Still referring to FIGS. 1 and 2, cage 12 is comprised of a plurality of cage sections, sixteen in all for the embodiment illustrated, corresponding to the number of cylindrical rollers 18 and the number of cam surfaces 26B. Only three sections are illustrated, as they repeat all the way around. The cage sections are in turn each comprised of a cross bar designated generally at 28, each of which has a pair of generally arcuate and radially spaced upper and lower surfaces 30 and 32 respectively. Each cross bar 28 has an axial length substantially equal to the axial depth of the annular space between the races 20 and 22 referred to above, and a radial thickness substantially equal to the radial thickness of the annular space. This thickness, and the shape of the surfaces 30 and 32, allows cage 12 to operate as what is known as a concentric control cage, as will be more fully described below. Each cross bar 28 also includes a sloped side groove formed into one circumferentially facing side 34 thereof and a generally flat opposed circumferentially facing side 36. The sides 34 and 36 of adjacent cross bars 28 face one another respectively in adjacent pairs, and their surfaces are configured so as to have no return bends relative to the axis of the cage 12. By no return bends, it is meant that, as seen in the axial direction, the surfaces of sides 34 and 36 have no undercuts, that is, they are smooth and without any concave or convex local discontinuities that would interfere with the molding process. Each cross bar 28 also includes a notch 38 formed behind the flat side 36 into which a spring 14 may be fitted. In addition, for the embodiment 10 disclosed, each cage section also includes a double side rail 40A and 40B, which extend from alternating ends of the cross bar sides 36 circumferentially toward, but terminating short of engagement with, the surface of the adjacent cross bar sides 34. This leaves a plurality of alternating gaps around the circumference of each axial side the cage 12, which operate as more fully described below.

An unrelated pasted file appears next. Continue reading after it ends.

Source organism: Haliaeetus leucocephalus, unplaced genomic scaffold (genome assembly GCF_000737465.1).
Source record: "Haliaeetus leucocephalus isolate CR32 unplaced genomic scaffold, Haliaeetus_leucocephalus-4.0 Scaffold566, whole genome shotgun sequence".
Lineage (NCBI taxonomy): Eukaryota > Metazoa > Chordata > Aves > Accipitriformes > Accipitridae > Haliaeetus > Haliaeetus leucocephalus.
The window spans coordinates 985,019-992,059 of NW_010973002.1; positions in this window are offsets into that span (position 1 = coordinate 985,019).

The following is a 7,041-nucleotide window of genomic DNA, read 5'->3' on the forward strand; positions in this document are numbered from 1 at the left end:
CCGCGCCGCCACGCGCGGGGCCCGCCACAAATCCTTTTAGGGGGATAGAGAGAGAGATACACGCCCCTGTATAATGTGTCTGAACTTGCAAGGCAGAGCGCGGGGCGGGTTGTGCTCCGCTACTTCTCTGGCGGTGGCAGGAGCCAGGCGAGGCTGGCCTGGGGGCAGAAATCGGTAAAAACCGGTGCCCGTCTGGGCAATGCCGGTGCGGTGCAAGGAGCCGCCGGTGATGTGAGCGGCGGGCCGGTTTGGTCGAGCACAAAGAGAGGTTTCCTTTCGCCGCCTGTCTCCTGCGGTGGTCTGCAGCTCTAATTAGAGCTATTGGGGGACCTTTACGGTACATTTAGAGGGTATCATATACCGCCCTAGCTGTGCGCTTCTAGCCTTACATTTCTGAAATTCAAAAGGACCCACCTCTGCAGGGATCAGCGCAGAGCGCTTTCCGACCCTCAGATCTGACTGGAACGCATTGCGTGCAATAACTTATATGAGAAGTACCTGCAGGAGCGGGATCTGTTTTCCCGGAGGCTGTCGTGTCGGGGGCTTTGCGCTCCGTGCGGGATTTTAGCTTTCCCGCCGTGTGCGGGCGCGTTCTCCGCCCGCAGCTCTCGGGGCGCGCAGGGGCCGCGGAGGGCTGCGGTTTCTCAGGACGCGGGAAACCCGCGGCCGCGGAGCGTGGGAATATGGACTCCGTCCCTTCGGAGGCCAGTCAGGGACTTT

Referring now to FIG. 1, the cage sections comprised by each cross bar 28 and its respective double side rails 40A and 40B are interconnected to one another by connector members 42. The connector members 42 extend circumferentially between each pair of adjacent cross bar sides 34 and 36, alternating with and axially spaced from the double side rails 40A and 40B. Thus, each connector member 42, double side rail 40A and 40B, and each pair of facing sides 34 and 36 comprise a roller pocket 16. The connector members 42 are also generally arcuate in shape, and have a diameter such that, as one looks along the axis of cage 12, they appear to fit between the double side rails 40A and 40B. As with the surfaces of the pairs of facing sides 34 and 36, the surfaces of the connector members 42 also have no return bends relative to the axis of the cage 12. This configuration of surfaces allows the entire cage 12 to be molded as a unitary structure by a single pair of mold elements that part along the axis of cage 12. It will also be noted that the notches 38 open through alternate axial ends of the cross bars 28, also allowing them to be molded by the same pair of mold elements. This ease of moldability is a great advantage, especially in combination with the greatly enhanced flexibility of the cage 12. The connector members 42 are significantly thinner than the cross bars 28 that they interconnect. In addition, the connector members 42 are axially spaced from one another. This combination of flexibility and axial spacing allows the individual cage sections to move freely relative to one another, even though cage 12 is moldable as a unitary structure. This flexibility will be fully described below. Finally, molded integrally with the top rails 40A are a plurality of alternating reaction ears 44A and 44B, the ears 44A having a rounded off outer surface, while the alternating reaction ears 44B have a more squared off outer surface. These allow cage 12 to be installed between the races 20 and 22 and will be described next.